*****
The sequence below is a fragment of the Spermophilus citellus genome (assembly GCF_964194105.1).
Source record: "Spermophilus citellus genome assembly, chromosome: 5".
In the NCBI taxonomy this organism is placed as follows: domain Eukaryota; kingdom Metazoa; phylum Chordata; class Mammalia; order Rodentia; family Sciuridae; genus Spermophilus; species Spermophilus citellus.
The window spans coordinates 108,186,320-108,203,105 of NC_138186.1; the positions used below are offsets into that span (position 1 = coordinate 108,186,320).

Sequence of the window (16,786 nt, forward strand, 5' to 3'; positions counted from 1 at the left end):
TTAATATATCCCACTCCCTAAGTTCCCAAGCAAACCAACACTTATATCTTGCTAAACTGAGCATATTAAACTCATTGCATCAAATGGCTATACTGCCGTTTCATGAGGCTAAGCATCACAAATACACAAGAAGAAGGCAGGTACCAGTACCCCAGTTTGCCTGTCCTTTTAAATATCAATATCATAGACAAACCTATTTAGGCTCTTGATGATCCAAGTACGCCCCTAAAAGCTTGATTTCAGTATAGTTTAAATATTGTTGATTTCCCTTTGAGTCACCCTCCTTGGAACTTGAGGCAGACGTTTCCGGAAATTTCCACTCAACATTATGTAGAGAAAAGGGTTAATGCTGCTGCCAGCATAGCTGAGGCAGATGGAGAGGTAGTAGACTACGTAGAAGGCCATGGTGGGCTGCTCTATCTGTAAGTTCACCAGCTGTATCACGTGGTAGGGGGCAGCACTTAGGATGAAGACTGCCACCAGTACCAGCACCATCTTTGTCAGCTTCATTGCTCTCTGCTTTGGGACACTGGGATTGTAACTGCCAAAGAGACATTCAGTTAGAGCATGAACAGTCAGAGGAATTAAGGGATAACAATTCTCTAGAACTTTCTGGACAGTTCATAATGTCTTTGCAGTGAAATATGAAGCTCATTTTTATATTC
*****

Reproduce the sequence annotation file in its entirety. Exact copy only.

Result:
The sequence below is a fragment of the Spermophilus citellus genome (assembly GCF_964194105.1).
Source record: "Spermophilus citellus genome assembly, chromosome: 5".
In the NCBI taxonomy this organism is placed as follows: domain Eukaryota; kingdom Metazoa; phylum Chordata; class Mammalia; order Rodentia; family Sciuridae; genus Spermophilus; species Spermophilus citellus.
The window spans coordinates 108,186,320-108,203,105 of NC_138186.1; the positions used below are offsets into that span (position 1 = coordinate 108,186,320).

Sequence of the window (16,786 nt, forward strand, 5' to 3'; positions counted from 1 at the left end):
TTAATATATCCCACTCCCTAAGTTCCCAAGCAAACCAACACTTATATCTTGCTAAACTGAGCATATTAAACTCATTGCATCAAATGGCTATACTGCCGTTTCATGAGGCTAAGCATCACAAATACACAAGAAGAAGGCAGGTACCAGTACCCCAGTTTGCCTGTCCTTTTAAATATCAATATCATAGACAAACCTATTTAGGCTCTTGATGATCCAAGTACGCCCCTAAAAGCTTGATTTCAGTATAGTTTAAATATTGTTGATTTCCCTTTGAGTCACCCTCCTTGGAACTTGAGGCAGACGTTTCCGGAAATTTCCACTCAACATTATGTAGAGAAAAGGGTTAATGCTGCTGCCAGCATAGCTGAGGCAGATGGAGAGGTAGTAGACTACGTAGAAGGCCATGGTGGGCTGCTCTATCTGTAAGTTCACCAGCTGTATCACGTGGTAGGGGGCAGCACTTAGGATGAAGACTGCCACCAGTACCAGCACCATCTTTGTCAGCTTCATTGCTCTCTGCTTTGGGACACTGGGATTGTAACTGCCAAAGAGACATTCAGTTAGAGCATGAACAGTCAGAGGAATTAAGGGATAACAATTCTCTAGAACTTTCTGGACAGTTCATAATGTCTTTGCAGTGAAATATGAAGCTCATTTTTATATTC